The JVC KD-BT1 is as much a communications device as a car stereo. Using a built-in Bluetooth receiver, the single-DIN sized system can be used for hands-free calling, and includes some advanced phone syncing features, including text message notification and automatic phonebook transfer. In addition to its support for a wide variety of digital audio sources (including MP3 and WMA discs, and audio files from USB drives), the KD-BT1 also supports audio streamed wirelessly via Bluetooth, which can be controlled using buttons on the faceplate.
The JVC KD-BT1 features a basic single-DIN design with a mechanical fold-down faceplate and a backlit monochrome dot-matrix LCD display, which can be set to one of 1,728 colors. However, the LCD screen is not very bright, and in direct sunlight it can be difficult to see the digits and readouts especially when the text color is set to one of the darker shades (such as apple, grape, or rose). The KD BT-1 takes customization to a new level, as users can set separate colors for each source (CD, satellite radio, Bluetooth phone, Bluetooth audio, for example). Different disc-based media such as MP3 and WMA CDs can be given their own colors, and for those who can't decide, the screen can be set to scroll through every color in its memory.
The simple faceplate masks a very complex series of menus beneath the surface, most of which are accessed via the M button the right of the dial. The menu interface on the KD-BT1 is not our favorite. Making a selection involves using four separate controls: calling up the menu screen with the M button; scrolling to the submenu category desired using the search buttons to the right of the presets, scrolling through the various options in the submenu once the desired category is reached; and finally pressing the 1 button to make a selection. This is the price of having so many features and such a small number of control interfaces.
Despite its broad range of Bluetooth functions (denoted by the "BT" in its name), the KD-BT1 is categorized as a CD receiver and a push of the eject button on the top right-hand side of the unit flips the faceplate open to reveal a single CD slot, which can handle regular CDs (including CD/R and CD/RW) as well as MP3-, WMA-, and AAC-encoded discs.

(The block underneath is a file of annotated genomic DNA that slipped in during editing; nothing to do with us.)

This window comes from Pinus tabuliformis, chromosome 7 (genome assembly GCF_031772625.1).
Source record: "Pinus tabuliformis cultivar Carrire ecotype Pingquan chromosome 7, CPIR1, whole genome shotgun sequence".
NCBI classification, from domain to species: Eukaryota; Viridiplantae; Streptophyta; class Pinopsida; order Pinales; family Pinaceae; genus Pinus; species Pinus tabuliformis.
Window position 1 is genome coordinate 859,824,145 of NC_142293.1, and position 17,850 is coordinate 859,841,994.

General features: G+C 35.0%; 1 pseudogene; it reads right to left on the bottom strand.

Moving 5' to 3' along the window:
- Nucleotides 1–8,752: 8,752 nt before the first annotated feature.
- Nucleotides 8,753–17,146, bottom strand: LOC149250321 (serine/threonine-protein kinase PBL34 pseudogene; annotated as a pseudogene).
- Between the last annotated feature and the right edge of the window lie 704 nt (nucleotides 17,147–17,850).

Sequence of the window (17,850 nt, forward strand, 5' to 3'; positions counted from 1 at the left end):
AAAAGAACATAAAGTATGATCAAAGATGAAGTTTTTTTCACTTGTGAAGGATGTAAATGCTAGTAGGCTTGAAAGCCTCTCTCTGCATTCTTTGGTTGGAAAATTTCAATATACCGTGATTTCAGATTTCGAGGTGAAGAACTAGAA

When playing compressed audio formats such as MP3, the screen displays the folder number, track number, and track time, and two lines of text showing the album/artist and the current track name. The display shows only 16 digits, but then scrolls the names of tracks/artists that are longer. When a USB mass storage device is connected, the KD BT-1 automatically finds the music files on the drive and starts to play them while displaying ID3 tag information in the same format as that for MP3 discs.
Playing audio via Bluetooth from our Sony-Ericsson K790a was also relatively straightforward (after we figured out we needed the phone to be set to "car" profile to be able to stream). The KD-BT1 supports both the A2DP audio streaming profile and the more sophisticated AVRCP profile, which enables control of the streamed audio from the receiver device. With a Bluetooth audio phone paired to the stereo, tracks can be played and stopped using the 1 and 3 preset buttons respectively, and skipped using regular skip buttons on the right hand side of the presets.
The BT-1 offers a good number of audio customization options: drivers who want to assign their own label to their favorite FM and AM radio stations can do so, and external components can also be given names of up to eight characters. For those who wish for more audio sources, the KD-BT1 can be hooked up to an iPod using an optional KS-PD100 adapter, which transfers control of the iPod and playback to the stereo faceplate. Separate adapters are also available for XM and Sirius satellite radio.
All audio sources play via a 24-bit Burr-Brown digital-to-analog converter and a built-in MOS-FET amp producing output of 50W x 4 channels. The system also features a dedicated subwoofer output.